Archive for the ‘church history’ Category

Some of you might read the title of this post and have two questions: who is John Huss and when did he die (and why didn’t I read about it on CNN)?  To answer the first question, John Huss (or Jan Hus, to be more accurate) was a 15th century Bohemian priest who was highly critical of the excesses in the Catholic Church at that time.  Yesterday (July 6) was the 594th anniversary of his death.

Huss is often overlooked by most Christians today, which is to our detriment.  The fact is that most Christians know about the Protestant Reformation; they know the names of Martin Luther and John Calvin.  While the Reformation is generally seen as “starting” when Luther nailed his 95 theses to the door of the chapel in Wittenburg on October 31, 1517 (an event I celebrate), the truth is that Luther was not the first to stand against the excesses and doctrinal errors of the Catholic Church (he was, I suppose, the most successful).  Before Luther, there was John Wycliffe, John Huss and William Tyndale.

Huss himself was less theological than some of these other men.  His greatest concern was for the purity of the church, especially her leadership, which he saw lacking in his day.  He protested the exploitation he saw in the indulgence sales; he opposed the Catholic Church declaring war on another group of Christians and he stood against a ban that only allowed preaching in approved church buildings.

When I read about Huss, I’m amazed at his courage.  I’m not entirely sure we understand how courageous it is to stand against corrupted authority, who possess something close to total power.  We think someone is courageous when they write an op-ed calling out our President on some matter.  That’s not courageous- it’s built into our system of government.  Calling George Bush an evil warmongerer or Barak Obama an immoral liberal is hardly courageous.  We have thousands of bloggers in this country who spout off all sorts of rhetoric against our country’s leadership and have no fear of retribution (in fact, one could argue that it takes more courage to defend American politicians, but that’s not our concern now).

Huss, and the other Reformers, had to face the possibility of retribution.  They knew that they would have their possessions taken from them, so they held to them loosely.  They knew their churches would be endangered, so they continued to preach the Word and encourage them to stand firm.  They knew their lives could be taken from them, so they did not waste time in preaching the truth.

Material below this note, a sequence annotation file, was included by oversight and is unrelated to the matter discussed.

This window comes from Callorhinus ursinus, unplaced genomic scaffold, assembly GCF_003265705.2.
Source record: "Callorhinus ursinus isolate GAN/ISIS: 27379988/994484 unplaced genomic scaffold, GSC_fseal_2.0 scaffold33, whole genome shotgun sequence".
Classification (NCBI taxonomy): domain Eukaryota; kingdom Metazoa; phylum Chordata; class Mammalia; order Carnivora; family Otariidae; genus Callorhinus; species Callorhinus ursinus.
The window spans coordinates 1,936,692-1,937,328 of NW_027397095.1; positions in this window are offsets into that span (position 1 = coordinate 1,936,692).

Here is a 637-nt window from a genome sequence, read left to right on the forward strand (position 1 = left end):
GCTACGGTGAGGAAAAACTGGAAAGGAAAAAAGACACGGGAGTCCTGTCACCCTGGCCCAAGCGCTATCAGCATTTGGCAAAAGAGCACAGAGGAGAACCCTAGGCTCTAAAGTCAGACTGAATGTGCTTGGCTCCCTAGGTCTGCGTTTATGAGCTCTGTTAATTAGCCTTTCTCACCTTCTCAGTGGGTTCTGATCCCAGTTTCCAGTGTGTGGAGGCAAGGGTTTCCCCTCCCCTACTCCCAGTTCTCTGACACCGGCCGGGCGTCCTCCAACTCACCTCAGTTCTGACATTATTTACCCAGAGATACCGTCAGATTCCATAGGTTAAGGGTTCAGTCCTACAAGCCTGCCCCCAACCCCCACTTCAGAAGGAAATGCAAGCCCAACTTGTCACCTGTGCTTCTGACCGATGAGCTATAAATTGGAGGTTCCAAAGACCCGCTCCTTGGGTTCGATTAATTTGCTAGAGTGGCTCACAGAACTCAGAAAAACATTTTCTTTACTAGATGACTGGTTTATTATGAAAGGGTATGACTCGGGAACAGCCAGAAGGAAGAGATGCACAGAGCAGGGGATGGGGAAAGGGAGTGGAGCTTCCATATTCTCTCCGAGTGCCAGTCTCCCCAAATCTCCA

Huss, after multiple excommunications and threats, ultimately was brought before the Council of Constance and called to recant.  He refused, though claiming he would recant if someone could show him where he had been wrong.  He wasn’t being stubborn, he was simply calling out immorality when he saw it and calling for repentance.  His priestly tonsure was shaved off and a paper crown of demons was placed on his head as he was lead past a pile of burning books- the very ones he had written that got him into this situation.  Finally, he was burned at the stake on July 6, 1415.  Huss once said “Fire does not consume truth.”  When he uttered those words, did he know he would be burned at the stake?

We can take away any number of lessons from all this, but specifically I’m impressed by the courage of Huss.  He stood against the most powerful force of his day because he saw that the Church was not living like the people of God.  Sexual immorality, simony (buying a clerical appointment0,  exploiting the poor- these were practiced by the clergy!  Huss noted the irony that the immoral clergy walked about freely, while those (like him) who stood against those practices were thrown in jail.  What had the Church become?

It takes courage to stand against such things, especially when you’re confronting those of your own ilk (in this case, other priests and church leadership).  The easy road would be to turn a blind eye to sin in the church, the even easier road would be to partake in those sins, too.  But Huss refused, claiming that if he did not oppose these practices, he would be just as guilty as if he participated in them.  We have in John Huss a model of willingness to fight for the purity of the Church.

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In recent weeks, I’ve been reading a lot of the Apostolic Fathers and other early church writers for a paper.  The more time I spend with them, the more I realize that they were a whole lot smarter than I originally thought and far better theologians than many give them credit for.

One of those eye-opening moments for me was reading Justin Martyr on the resurrection of the dead.  There were many who mocked the Christian belief that God would raise all people in bodily form.  One of the mocking claims was that if a person died blind or lame, they would be raised blind or lame.  Here is Justin’s counter (emphasis added):